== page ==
Comparing Cultural Norms Between Japan and the U.S.A.

One of the many cultural differences between the United States and Japan is that Japan has very homogenous society and most people who identify as Japanese have the same ethnicity. Many Japanese also seem to be more financially similar than in the United States. The U.S. is very heterogeneous and there are many races religions and ethnicities who identify as Americans. Also foreigners or “gaijin” in Japanese are fairly rare outside of urban centers in Japan. I am a large redheaded man so many people stare at me while I’m on public transportation or walking down the road. I’ve had many people ask me if I dye my hair. I try my best to understand their curiosity and try to greet them with a smile and phrase from my rudimentary Japanese.

One of my expectations of being a Texan is that people enjoy friendly chit chat while waiting in line or for transportation. Many people in Japan are quite shy and reserved. I have said good evening “konbonwa” to many strangers and occasionally received confused stares. I have also learned that a common stereotype many Japanese have about American people is that “we are always happy”. I suppose this stereotype must have to do with our friendliness or loudness. I was also quite startled with how many media sources and businesses objectify women. Of course, the U.S. has the same problem but not on the scale or openness that it is used here. I was surprised to see signs featuring completely nude women. This is quite different for me especially after spending my high school years in Dubai where women are supposed to dress modestly under Islamic custom. Speaking of nudity one of my most interesting cultural experiences was visiting an onsen (hot spring) where people are expected to get completely nude and bathe together. Being American I was quite unnerved by this at first but relaxed once I realized nobody seemed to care. I then enjoyed my warm soak in the sulfur rich water.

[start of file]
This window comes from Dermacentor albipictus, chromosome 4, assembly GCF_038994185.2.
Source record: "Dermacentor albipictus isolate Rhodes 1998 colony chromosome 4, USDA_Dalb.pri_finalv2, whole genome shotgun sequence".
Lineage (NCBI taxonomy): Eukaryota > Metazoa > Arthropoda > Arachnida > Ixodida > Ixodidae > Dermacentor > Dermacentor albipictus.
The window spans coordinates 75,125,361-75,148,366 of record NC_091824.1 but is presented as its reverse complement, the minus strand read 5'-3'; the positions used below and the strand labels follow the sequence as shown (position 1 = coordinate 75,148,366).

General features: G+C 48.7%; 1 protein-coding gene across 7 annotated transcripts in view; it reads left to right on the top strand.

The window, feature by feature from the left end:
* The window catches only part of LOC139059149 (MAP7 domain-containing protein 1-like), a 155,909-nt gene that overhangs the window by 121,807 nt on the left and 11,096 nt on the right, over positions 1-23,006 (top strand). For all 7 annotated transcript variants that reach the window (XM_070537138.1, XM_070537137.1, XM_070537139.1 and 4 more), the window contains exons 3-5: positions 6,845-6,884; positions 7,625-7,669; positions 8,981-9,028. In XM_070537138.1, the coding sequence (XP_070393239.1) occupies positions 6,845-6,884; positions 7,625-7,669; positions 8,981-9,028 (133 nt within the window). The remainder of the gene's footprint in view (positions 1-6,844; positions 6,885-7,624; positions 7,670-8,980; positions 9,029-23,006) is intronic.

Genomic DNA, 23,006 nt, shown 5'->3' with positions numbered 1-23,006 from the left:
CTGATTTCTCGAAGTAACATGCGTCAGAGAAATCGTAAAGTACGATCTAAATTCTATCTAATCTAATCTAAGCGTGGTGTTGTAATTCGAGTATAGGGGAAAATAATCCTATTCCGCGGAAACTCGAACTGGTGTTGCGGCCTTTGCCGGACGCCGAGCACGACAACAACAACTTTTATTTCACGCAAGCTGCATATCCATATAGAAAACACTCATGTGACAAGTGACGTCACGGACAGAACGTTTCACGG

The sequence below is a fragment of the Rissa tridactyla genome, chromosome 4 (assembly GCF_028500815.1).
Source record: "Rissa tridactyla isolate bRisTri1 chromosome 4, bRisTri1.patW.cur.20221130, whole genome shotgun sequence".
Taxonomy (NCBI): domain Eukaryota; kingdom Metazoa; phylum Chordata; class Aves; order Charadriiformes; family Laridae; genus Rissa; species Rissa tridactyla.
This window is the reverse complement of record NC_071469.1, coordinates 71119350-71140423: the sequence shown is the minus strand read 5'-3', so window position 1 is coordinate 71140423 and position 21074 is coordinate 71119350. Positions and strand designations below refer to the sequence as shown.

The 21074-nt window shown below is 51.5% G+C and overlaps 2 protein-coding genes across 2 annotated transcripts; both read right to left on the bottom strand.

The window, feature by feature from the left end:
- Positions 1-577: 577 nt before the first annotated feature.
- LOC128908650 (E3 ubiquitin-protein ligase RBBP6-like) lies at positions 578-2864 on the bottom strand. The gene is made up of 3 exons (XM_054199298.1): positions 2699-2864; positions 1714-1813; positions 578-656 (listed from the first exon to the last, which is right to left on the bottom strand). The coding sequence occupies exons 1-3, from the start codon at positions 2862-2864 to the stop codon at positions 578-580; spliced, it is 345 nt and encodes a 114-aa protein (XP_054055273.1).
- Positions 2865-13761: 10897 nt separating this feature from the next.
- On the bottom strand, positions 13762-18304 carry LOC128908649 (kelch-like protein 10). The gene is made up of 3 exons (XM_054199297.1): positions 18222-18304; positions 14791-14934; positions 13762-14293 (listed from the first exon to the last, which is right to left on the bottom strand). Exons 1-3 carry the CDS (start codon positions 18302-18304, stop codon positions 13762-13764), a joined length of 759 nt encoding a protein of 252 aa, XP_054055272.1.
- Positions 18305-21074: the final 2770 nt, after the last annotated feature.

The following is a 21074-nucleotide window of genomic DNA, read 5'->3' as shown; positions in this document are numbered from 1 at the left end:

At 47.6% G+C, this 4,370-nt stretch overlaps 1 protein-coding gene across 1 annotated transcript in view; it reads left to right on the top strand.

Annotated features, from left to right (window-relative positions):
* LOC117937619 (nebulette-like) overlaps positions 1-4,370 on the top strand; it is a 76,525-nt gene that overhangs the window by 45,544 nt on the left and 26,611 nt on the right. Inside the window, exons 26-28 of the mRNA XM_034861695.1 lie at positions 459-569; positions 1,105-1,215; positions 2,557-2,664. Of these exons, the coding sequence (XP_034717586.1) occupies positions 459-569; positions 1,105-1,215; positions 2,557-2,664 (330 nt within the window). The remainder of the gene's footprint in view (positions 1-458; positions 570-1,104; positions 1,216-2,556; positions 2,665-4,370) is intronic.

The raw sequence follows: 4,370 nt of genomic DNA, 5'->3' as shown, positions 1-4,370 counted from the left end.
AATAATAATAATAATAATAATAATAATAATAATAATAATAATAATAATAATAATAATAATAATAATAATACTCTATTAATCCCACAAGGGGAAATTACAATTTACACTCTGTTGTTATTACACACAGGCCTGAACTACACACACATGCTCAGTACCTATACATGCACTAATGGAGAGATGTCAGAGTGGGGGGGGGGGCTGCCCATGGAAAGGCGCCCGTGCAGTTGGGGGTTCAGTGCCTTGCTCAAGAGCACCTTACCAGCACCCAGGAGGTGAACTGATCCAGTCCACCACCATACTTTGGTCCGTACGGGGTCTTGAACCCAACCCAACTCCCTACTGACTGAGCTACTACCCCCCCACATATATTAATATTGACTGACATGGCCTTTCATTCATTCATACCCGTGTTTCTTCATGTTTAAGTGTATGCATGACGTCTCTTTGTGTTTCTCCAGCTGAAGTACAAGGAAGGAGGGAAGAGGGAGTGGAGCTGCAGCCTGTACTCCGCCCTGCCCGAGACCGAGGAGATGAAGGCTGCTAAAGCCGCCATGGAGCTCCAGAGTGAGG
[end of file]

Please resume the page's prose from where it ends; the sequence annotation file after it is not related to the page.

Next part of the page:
I have a keen interest in Japanese History especially concerning WWII and I have met an older Japanese gentleman who was able to tell me about the bombing of a rail train he witnessed when he was a child here in Japan. I am also very interested in the Battle of Okinawa and the last stand of the imperial army on that little island. I find it inspiring and intriguing how japan was able to thoroughly reinvent itself after its defeat in WWII and become a cultural and economic powerhouse.

Before coming here, I took Japanese lessons for two years at St. Edwards. My mother and grandfather also lived in Japan during their twenties so I was able to hear many stories about Japan. My grandfather was stationed at an air force base in Morioka and my mother was a model in Iwate. I am currently taking Japanese lessons and a Japanese history course. I also intend to travel extensively while I’m in Japan. I am very excited to get a firm grip on the language because I believe that will provide a steady platform to continue my study of the culture, society, and region. Like other East Asian cultures such as Korea and China Japanese society is based on buddhist and Confucian structures. I am studying these belief systems more closely and currently reading several books on the matter.

 

 

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